I had to ask the obligatory American-software-developer question: what are you seeing in terms of outsourcing? Peter said that the trend is growing; in 2003, 25% of new companies used it, this year, the projection is 60%, and next year it will be 75% -- mostly to India, China, and the Baltics. Use of outsourcing has increased the profits and scale of their companies.
Aftwards, there was no sponsor for lunch. This gave me a chance to talk with some more TSS folks; I spoke with Nitin Bharti once again, and I also met Neven Cvetkovic and Lloyd Benson. As it turns out, Neven did a lot of the planning for the symposium (great job!), and Lloyd handles IT. It was nice to talk to someone about load balancers, monitoring, hosting options, and other fun topics.
Next, I was off to the "Eclipse - Growing from a Tools Platform to an Application Platform" session held by John Wiegand, the Eclipse Platform Lead. The room was pretty sparse, but you could tell the audience was intimately familiar with Eclipse, unlike me (I'm a JBuilder user). From the title, you can guess this talk was about how they are separating out the non-IDE elements of Eclipse into a general purpose application framework. This is part of Eclipse 3.0, which should be out in around 6 weeks.
Eclipse was originally an IDE platform (the default use of which happens to be Java), built around plugins. After some research, they found the Open Services Gateway Initiative (OSGI), which is an open platform for devices like set-top boxes, provided a superset of the Eclipse plugin functionality it's a framework for dynamic install/uninstall/delete of bundles (which are like plugins), with security and a service-based architecture. The runtime of Eclipse 3.0 sits on top of OSGI (but is backwards compatible). This helped them move beyond just IDE support. John showed a demo of an Eclipse application that was a simple calculator no workbench, workspaces, or anything else.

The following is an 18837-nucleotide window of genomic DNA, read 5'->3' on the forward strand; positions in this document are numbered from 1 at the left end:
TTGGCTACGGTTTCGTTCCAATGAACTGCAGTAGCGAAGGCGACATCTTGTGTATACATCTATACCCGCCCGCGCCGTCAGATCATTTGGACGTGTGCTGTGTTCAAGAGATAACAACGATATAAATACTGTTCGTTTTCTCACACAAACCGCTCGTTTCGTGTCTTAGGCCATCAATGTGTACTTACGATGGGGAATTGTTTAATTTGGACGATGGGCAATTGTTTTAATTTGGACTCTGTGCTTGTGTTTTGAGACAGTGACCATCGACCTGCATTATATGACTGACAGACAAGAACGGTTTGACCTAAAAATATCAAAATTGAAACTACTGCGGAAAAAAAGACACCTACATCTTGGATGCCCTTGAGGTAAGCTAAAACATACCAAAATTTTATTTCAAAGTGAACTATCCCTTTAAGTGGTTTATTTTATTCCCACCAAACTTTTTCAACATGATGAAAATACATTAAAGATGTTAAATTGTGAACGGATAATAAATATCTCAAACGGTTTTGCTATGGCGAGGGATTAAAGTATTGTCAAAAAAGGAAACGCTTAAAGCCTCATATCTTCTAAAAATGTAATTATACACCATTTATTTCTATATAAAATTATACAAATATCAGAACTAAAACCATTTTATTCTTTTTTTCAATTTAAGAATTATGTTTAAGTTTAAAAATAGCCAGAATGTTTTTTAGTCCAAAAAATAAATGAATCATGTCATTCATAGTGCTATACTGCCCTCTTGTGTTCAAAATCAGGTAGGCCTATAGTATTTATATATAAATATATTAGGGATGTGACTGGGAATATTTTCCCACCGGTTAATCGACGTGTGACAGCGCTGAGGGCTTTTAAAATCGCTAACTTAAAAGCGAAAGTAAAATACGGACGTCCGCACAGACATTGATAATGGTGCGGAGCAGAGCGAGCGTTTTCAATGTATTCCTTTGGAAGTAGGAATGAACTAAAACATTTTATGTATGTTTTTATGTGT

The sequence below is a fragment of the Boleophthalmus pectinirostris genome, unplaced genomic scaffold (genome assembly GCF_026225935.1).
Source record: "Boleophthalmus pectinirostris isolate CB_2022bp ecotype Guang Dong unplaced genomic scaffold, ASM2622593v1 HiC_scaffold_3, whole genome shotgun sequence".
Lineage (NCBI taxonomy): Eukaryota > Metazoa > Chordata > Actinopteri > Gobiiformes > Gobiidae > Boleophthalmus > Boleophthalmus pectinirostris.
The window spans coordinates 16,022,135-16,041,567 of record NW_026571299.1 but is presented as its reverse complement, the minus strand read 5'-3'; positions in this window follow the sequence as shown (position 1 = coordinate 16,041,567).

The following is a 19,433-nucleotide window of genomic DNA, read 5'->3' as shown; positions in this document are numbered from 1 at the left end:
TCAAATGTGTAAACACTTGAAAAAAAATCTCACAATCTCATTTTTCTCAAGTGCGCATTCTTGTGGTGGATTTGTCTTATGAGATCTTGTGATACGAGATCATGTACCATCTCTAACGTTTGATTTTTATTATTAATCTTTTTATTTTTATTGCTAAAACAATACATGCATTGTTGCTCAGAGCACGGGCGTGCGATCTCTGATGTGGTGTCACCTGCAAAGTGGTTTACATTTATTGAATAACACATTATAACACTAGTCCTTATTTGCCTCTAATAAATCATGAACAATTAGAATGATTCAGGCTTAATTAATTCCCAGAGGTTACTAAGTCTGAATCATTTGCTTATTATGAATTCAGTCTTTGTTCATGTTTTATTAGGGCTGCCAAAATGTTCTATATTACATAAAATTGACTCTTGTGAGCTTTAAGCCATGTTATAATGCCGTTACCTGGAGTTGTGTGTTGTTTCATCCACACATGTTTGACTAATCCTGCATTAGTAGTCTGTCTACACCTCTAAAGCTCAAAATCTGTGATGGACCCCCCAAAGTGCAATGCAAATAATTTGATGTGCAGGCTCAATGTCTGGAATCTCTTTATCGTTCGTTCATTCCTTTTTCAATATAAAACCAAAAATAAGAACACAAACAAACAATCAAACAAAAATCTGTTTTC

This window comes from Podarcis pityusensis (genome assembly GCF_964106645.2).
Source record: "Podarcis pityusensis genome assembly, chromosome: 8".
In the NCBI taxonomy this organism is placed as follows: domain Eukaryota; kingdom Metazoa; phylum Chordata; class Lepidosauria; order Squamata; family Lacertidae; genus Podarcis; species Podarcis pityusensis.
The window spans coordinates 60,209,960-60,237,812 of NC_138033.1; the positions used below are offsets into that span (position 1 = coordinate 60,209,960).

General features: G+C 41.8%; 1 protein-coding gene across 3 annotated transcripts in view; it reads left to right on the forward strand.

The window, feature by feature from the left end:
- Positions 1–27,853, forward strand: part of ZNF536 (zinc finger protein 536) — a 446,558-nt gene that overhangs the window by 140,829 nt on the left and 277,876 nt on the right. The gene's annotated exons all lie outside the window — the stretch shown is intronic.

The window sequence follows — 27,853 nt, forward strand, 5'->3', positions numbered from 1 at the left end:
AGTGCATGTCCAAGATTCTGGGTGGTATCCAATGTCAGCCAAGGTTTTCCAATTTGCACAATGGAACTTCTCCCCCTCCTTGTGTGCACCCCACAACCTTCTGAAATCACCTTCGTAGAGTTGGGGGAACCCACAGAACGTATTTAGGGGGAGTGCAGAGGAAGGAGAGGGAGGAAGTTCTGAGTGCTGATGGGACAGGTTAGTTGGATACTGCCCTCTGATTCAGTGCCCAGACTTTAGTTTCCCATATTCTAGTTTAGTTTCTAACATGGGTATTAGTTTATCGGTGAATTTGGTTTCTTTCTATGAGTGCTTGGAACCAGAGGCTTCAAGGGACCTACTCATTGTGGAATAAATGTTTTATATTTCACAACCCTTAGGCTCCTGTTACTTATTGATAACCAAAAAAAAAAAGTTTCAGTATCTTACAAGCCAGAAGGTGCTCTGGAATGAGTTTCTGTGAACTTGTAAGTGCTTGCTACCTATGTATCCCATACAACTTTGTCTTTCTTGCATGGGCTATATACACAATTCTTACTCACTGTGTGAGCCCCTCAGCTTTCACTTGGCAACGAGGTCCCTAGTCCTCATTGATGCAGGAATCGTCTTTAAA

This is a pretty major release of Eclipse -- they expect to have about 8000 fixes and enhancements in 3.0. I guess that's possible when you have 65 dedicated developers (50 inside IBM, 15 outside). Eclipse has already had a major impact on the IDE industry. I'm anxious to see how it affects Java rich client development in general, especially given the constant Sun vs. IBM and Swing vs. SWT battles. (Although I understand why SWT exists, Swing is really getting a lot better).
The final session of the day was Ted Neward's session on .NET. Originally it was supposed to be a debate between Ted (editor of TheServerSide.NET and Dion Almaer (editor of TheServerSide.com, but Dion had some administrative work to do, and they figured since this was a Java-focused audience, they would just be asking questions about .NET anyway. So, Ted took a list of questions from the audience. There were so many interesting tidbits -- .NET basics, some inside history, its goals vs. Java, and some talk about the multitude of .NET languages, as well failure of Visual Basic.NET. I'll be writing up this session later (keep your eyes on FTP Online).
So, that's how the symposium ended with a session on .NET. Well, actually, there were some other sessions at the time as well Inside Apache Geronimo, Agile Database Tactcis for Java Experts, and Production XQuery. This was one problem with the TSS Symposium too many good sessions. Fortunately, MP3s and slides for most of them available for registered guests. You can expect TSS to begin posting videos when they're ready to promote next year's symposium :-).
After the final session, I headed off to meet my wife and our friends for a night out on the town, and to see Cirque du Soleil's O show at the Belagio hotel-casino. I had never seen Cirque before, but all I can say is that if you haven't been, you must go. It was absolutely amazing a perfect ending for a week full of excellent sessions and cool people plus lots of drinks, gambling, and sleep deprivation.